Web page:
The Money Advice Service estimates that 22% of UK adults have less than £100 in savings, yet savings are critical to wellbeing, decent living standards, and long-term family resilience. Recent research by the Resolution Foundation (2020) shows that low-income women have the least savings and are worst impacted economically by the coronavirus pandemic. At the same time, research is increasingly revealing that it is women more than men who have suffered the worst mental health impacts of the pandemic. The health and social injustices the COVID-19 crisis has exposed have been widely reported, especially the disturbing reality of a death rate twice as high in deprived compared to affluent areas. Yet the fact of these health inequalities is nothing new. It is an uncomfortable truth that it has taken a pandemic with a death toll of 149,000 and counting for this to be considered a national concern.

This is the context in which our women-led savings groups have been operating: using savings as the glue through which women can address inequality and isolation with togetherness, fun and mutual aid. Together the savings groups build financial resilience, but also confidence, skills and collective social welfare responses which have the power to unite low-income women around locally-driven solutions that work for women and families.

Three groups who particularly focus on mums, families and older women are Brinnington Savers, Mums Mart, and Sheffield Social Savers. Since January, they have been able to benefit from support from the Smallwood Trust through the National Lottery’s ‘Frontline Women’s Fund’.

Sharon Davis of Mums Mart says “the funding couldn’t have come at a better time”. While groups have adapted their activities into COVID emergency response work, most of the weekly savings meetings had been put on hold with significant impacts on members mental health and ability to save or access support. This funding followed hot on the heels of the network’s Lottery-funded ‘Go Digital!’ project through which community group leaders have developed the ability to run activities online and support their members to increase their own digital skills for participation. Support from the Smallwood Trust gave leaders the boost to restart savings meetings either online using these new skills, or face-to-face in COVID-safe venues, as well as additional funding to be able to reach older women and families who were really struggling with isolation, or accessing essential items and financial support.

Photo of food delivery
Sharon and the Mums Mart team have supported women and families with food and basic essentials throughout the lockdown.

Georgie Mitchell from Sheffield Social Savers shared how one of the women they have been able to support “is a single parent who is really active with volunteering in the community even though she has a lot of challenges of her own. Her daughter broke her leg just before schools opened up again. She was in a plaster cast all the way up to her hip but the hospital said they couldn’t give her a wheelchair. To get a wheelchair she was going to have to pay £18 per week to rent one which she just couldn’t afford, and without it her daughter wasn’t going to be able to go to back to school. We were able to pay for the wheelchair for six weeks for her.”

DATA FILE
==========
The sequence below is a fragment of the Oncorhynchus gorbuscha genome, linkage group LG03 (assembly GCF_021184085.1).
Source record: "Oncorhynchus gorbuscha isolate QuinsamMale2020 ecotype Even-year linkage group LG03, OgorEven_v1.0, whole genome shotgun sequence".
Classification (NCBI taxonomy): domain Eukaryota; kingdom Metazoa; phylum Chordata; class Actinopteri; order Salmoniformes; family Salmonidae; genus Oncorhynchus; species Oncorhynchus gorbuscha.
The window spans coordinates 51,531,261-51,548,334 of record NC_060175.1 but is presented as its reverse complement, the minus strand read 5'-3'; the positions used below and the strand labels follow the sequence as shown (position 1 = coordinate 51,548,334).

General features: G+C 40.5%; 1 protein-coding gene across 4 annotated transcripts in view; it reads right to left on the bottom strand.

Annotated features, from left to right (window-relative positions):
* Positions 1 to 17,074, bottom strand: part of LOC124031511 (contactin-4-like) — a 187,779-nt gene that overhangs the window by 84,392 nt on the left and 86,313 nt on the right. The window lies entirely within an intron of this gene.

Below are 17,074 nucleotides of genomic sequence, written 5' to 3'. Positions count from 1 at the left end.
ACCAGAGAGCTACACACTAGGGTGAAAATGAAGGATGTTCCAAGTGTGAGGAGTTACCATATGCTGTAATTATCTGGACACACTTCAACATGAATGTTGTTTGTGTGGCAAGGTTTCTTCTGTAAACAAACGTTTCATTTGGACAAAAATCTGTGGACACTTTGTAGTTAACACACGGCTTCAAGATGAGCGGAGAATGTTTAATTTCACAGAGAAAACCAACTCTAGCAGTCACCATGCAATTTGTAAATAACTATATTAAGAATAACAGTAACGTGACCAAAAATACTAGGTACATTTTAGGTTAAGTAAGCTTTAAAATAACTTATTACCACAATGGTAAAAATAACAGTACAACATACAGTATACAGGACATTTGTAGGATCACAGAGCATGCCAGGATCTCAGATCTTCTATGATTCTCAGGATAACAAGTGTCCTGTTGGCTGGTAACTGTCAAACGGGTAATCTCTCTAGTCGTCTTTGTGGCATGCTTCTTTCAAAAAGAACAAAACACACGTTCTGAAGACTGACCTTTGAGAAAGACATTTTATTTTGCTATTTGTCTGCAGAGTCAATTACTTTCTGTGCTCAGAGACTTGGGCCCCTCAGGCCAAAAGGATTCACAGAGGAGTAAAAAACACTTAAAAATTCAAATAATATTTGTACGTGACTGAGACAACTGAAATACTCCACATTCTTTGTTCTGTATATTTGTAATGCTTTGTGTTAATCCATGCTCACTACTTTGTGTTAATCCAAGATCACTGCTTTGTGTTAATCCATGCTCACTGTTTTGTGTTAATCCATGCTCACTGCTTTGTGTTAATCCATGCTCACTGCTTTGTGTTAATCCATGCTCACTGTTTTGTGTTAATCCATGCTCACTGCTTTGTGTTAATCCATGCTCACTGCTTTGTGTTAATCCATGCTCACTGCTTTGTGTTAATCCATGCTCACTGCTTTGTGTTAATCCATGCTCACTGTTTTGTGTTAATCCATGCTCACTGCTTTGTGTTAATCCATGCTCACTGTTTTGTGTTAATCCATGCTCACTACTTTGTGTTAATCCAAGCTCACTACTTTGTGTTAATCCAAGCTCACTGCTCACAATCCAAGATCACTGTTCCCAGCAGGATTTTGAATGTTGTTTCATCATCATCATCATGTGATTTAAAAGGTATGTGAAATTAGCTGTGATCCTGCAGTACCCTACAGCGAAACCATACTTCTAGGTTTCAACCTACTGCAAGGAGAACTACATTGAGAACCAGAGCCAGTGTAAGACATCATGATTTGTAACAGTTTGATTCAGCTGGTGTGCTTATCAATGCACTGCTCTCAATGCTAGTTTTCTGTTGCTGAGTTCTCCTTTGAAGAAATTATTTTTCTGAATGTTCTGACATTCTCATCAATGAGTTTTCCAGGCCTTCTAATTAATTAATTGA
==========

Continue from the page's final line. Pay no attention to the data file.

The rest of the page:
Another group (left anonymous here) has been able to support a family fleeing a situation of domestic violence and provide crisis support to an older woman who was contemplating suicide due to months of isolation amidst long-term mental health challenges.

Sharon Davis, Mums Mart Treasurer, recounts how: “We have always had women of lots of different ages participate in Mums Mart – we’re not just mums we’re also grans, daughters and sometimes great-grannies! Some of our longest-term members are now getting quite elderly and one woman in particular called Jean is now 75 and she has no family nearby so during COVID she has completely relied on us for support. She has had a lot of health problems and been in and out of hospital for multiple tests and procedures. She has been isolating on her own at home since March 2020 – a whole year now. We have taken her to appointments and brought her home, we check in on her every week to see that she is ok and just have a bit of a chat, and we deliver her food and basic necessities regularly. She says she doesn’t know what she would have done without us during lockdown.”

Donna Varley, of Brinnington Savers reported that: “The Frontline Women’s funding enabled us to relaunch our weekly savings peer support meetings again. The place we normally meet has been closed since the first lockdown and some of us have been really struggling with our mental health after being stuck at home, some of us have children with learning disabilities and other mental health challenges at home through the school closures. Although they had Education, Health and Care Plans, some were too afraid to go to school even though they would have been allowed.

Being able to meet meant we could also do taster sessions on tablets with some of our members who are at home without internet or digital skills. We’ve been able to buy three tablets and two mobile wifi devices for three of our Over-50s members who developed the confidence and interest to use one independently. One of our members, Christine, doesn’t even own a mobile phone. Christine has enjoyed it so much she has just had BT internet installed at home.”

Christine at her first taster session.

We all want to say a big thank-you to the Smallwood Trust and the National Lottery Community Fund. But also: Community Savers groups are always looking for new communities to do learning exchanges with if you want to find out more. Feel free to contact one of the groups featured on our home page directly to set up an exchange, or contact CLASS for assistance.